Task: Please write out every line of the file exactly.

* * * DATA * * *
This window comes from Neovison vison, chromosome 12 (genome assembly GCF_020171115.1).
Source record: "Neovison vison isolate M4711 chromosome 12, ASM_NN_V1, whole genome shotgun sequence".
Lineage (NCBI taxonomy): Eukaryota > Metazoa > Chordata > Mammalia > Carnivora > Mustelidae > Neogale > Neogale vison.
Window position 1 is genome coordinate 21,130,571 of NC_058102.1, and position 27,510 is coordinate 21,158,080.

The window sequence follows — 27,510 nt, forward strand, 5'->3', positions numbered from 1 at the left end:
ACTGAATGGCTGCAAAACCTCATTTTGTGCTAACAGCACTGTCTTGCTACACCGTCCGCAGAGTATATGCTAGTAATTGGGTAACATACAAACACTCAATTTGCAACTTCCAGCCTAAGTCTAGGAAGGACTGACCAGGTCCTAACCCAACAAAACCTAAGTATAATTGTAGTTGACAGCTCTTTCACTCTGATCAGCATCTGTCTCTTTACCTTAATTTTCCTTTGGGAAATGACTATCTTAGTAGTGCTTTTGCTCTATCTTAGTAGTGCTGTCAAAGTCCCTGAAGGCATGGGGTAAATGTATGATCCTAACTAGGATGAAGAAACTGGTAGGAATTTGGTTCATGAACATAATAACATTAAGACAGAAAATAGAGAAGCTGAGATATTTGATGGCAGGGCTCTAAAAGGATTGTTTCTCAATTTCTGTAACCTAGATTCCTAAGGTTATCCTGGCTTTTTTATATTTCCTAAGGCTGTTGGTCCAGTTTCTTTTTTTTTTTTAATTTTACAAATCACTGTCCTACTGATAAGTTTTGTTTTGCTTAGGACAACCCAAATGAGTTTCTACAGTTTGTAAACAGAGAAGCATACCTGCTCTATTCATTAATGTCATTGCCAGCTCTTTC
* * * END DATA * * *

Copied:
This window comes from Neovison vison, chromosome 12 (genome assembly GCF_020171115.1).
Source record: "Neovison vison isolate M4711 chromosome 12, ASM_NN_V1, whole genome shotgun sequence".
Lineage (NCBI taxonomy): Eukaryota > Metazoa > Chordata > Mammalia > Carnivora > Mustelidae > Neogale > Neogale vison.
Window position 1 is genome coordinate 21,130,571 of NC_058102.1, and position 27,510 is coordinate 21,158,080.

The window sequence follows — 27,510 nt, forward strand, 5'->3', positions numbered from 1 at the left end:
ACTGAATGGCTGCAAAACCTCATTTTGTGCTAACAGCACTGTCTTGCTACACCGTCCGCAGAGTATATGCTAGTAATTGGGTAACATACAAACACTCAATTTGCAACTTCCAGCCTAAGTCTAGGAAGGACTGACCAGGTCCTAACCCAACAAAACCTAAGTATAATTGTAGTTGACAGCTCTTTCACTCTGATCAGCATCTGTCTCTTTACCTTAATTTTCCTTTGGGAAATGACTATCTTAGTAGTGCTTTTGCTCTATCTTAGTAGTGCTGTCAAAGTCCCTGAAGGCATGGGGTAAATGTATGATCCTAACTAGGATGAAGAAACTGGTAGGAATTTGGTTCATGAACATAATAACATTAAGACAGAAAATAGAGAAGCTGAGATATTTGATGGCAGGGCTCTAAAAGGATTGTTTCTCAATTTCTGTAACCTAGATTCCTAAGGTTATCCTGGCTTTTTTATATTTCCTAAGGCTGTTGGTCCAGTTTCTTTTTTTTTTTTAATTTTACAAATCACTGTCCTACTGATAAGTTTTGTTTTGCTTAGGACAACCCAAATGAGTTTCTACAGTTTGTAAACAGAGAAGCATACCTGCTCTATTCATTAATGTCATTGCCAGCTCTTTC